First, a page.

Dienstag, 29. Juli 2014

Fireflys in a jar

New! Webinterface

A toy webinterface for a similar jar can be found here:
Note that it is the real deal and the jar, standing next to my window, will actually start flashing if you click any of the buttons


  • A large jam jar (Ikea)
  • Mini USB Nano V3.0 ATmega328 5V Microcontroller Board (eBay)
  • FTDI serial cable for flashing (eBay)
  • Solar cell, 5.5 V, 50 mA or larger (eBay)
  • Lipo - battery cell, 100 mAh - 600 mAh (eBay / old laptop / old cellphone, etc.)
  • 12 x tiny LEDs, different colors, the smaller the better, with ~80 - 200 Ohm series resistors, depending on how bright you want it (kit from eBay)
  • Very thin magnet wire from the coil of a miniature relais
  • SMD resistors with 1 % tolerance: 2 x 560 kOhm,  2 x 160 kOhm. For two voltage dividers to sample the solar cell and battery voltage
  • SMD ceramic capacitors, 2 x 100 nF, to stabilize the analog inputs of the AVR
  • Some circuit board, glue, prototyping wires, sticky tape 
The making-of after the click ...


The AVR board has been modified in the following way for very low power operation:
  • The voltage regulator has been removed and VCC has been connected directly to the battery
  • The Schottky diode, which is already on the board, has been rewired to be in series with the solar cell. It only has 0.2 V forward voltage drop, which is excellent!
  • 2 Voltage dividers with the 560k and 160k resistors and 100nF capacitors have been made and connected to Vsolar and Vbattery. The AVR uses the internal 1.1 V reference voltage for the ADC, which allows to measure voltages up to 4.95 V
  • The onboard serial bootloader has been rebuilt to work at 8 MHz and 38400 Baud
  • The fuses have been reprogrammed to use the 8 MHz internal oscillator instead of the 16 MHz onboard crystal. This significantly speeds up the processor wake up time from sleep and hence saves power


Note that this pinout allows to connect an optional nRF24 module to PORTB. So far this has not been utilized in the firmware though.

 Silkscreen, Firmw. Ch.    AVR               (*) = on LED board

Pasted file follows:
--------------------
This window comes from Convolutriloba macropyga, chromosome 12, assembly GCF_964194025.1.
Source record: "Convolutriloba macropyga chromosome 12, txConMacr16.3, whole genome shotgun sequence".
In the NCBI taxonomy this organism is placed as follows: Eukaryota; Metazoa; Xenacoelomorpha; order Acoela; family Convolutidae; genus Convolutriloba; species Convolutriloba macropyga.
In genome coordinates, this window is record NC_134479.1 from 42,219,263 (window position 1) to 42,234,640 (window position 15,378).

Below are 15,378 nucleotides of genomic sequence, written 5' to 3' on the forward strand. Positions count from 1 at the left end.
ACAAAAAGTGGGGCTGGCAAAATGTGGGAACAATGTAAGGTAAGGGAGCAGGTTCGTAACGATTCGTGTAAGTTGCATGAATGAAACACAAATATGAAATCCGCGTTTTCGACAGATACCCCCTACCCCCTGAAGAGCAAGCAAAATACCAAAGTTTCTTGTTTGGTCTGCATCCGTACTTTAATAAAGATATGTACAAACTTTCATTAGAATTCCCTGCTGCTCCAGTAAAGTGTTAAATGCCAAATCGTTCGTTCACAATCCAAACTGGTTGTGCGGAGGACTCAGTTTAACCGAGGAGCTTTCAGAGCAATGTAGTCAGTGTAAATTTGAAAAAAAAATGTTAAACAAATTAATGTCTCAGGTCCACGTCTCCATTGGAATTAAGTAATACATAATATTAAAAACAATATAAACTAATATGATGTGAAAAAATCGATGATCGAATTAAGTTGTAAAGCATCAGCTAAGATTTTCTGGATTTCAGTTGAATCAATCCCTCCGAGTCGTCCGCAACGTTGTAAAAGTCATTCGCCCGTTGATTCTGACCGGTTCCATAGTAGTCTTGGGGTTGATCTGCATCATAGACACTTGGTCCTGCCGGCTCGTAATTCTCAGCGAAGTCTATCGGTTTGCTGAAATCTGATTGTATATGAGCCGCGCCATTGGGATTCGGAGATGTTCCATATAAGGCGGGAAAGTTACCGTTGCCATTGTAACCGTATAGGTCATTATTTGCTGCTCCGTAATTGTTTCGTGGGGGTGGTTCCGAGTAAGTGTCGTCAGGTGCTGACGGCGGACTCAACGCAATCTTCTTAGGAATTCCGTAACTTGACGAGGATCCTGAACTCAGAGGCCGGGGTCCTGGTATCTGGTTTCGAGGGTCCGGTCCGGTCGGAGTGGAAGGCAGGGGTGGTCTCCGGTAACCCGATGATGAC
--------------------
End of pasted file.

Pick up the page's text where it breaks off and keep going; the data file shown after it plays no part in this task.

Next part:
2,          6             PD2   LED   y      *  + GND pin
 3,          7             PD3   LED   o      *
 4,          8             PD4   LED   r      *
 5,          9             PD5   LED   w      *
 6,          10            PD6.  Led   g      *
 7,          11            PD7.  Led   b      *
 8                         PB0   Rf ce        *   (No LED)
 9                         PB1   Rf irq       *   (No LED)
 10                        PB2   Rf csn
 11                        PB3.  Rf Mosi 
 12                        PB4.  Rf Miso 
 13                        PB5.  Rf Sck 
 A0,         0             PC0   LED   w      *
 A1,         1             PC1   LED   r      *
 A2,         2             PC2   LED   y      *
 A3,         3             PC3   LED   g      *
 A4,         4             PC4   led   w      *
 A5,         5             PC5   led   b      *
 A6                        ADC6  Vbatt
 A7                        ADC7  Vsolar



The battery and AVR board have been fixed with superglue and some engineering tape to the backside of the solar cell. The female headers on the LED board will connect to the male ones on the AVR board.

The LED board breaks out the Port pins to different locations and incorporates a series resistor for each LED

The solar cell is clamped in place within the lid of the jam jar by a loop of thick magnet wire. The loop, having a cut, has been placed in a groove of the jar, then soldered together, which clamps it into place.

The magnet wire for the LEDs has been scavenged from a miniature relay. Two wirestrands, about 3 m long, have been tightly twisted together using a portable drill and then fixated with superglue. The resulting wire has been cut to various lengths and soldere to the SMD LEDs on one side and to the LED board on the other.




The sourcecode for the AVR has been tentatively uploaded to GitHub.
It is based on hand-optimized assembler code, which does "Binary Code Modulation". The shortest bit-period is only 2 machine cycles long.

The flashing patterns have been crafted in iPython Notebook and exported as a C header file.

This project has been inspired by (and parts of the firmware have been shamelessly copied from) the Firefly project of Hagen Re

More on the software part soon ...

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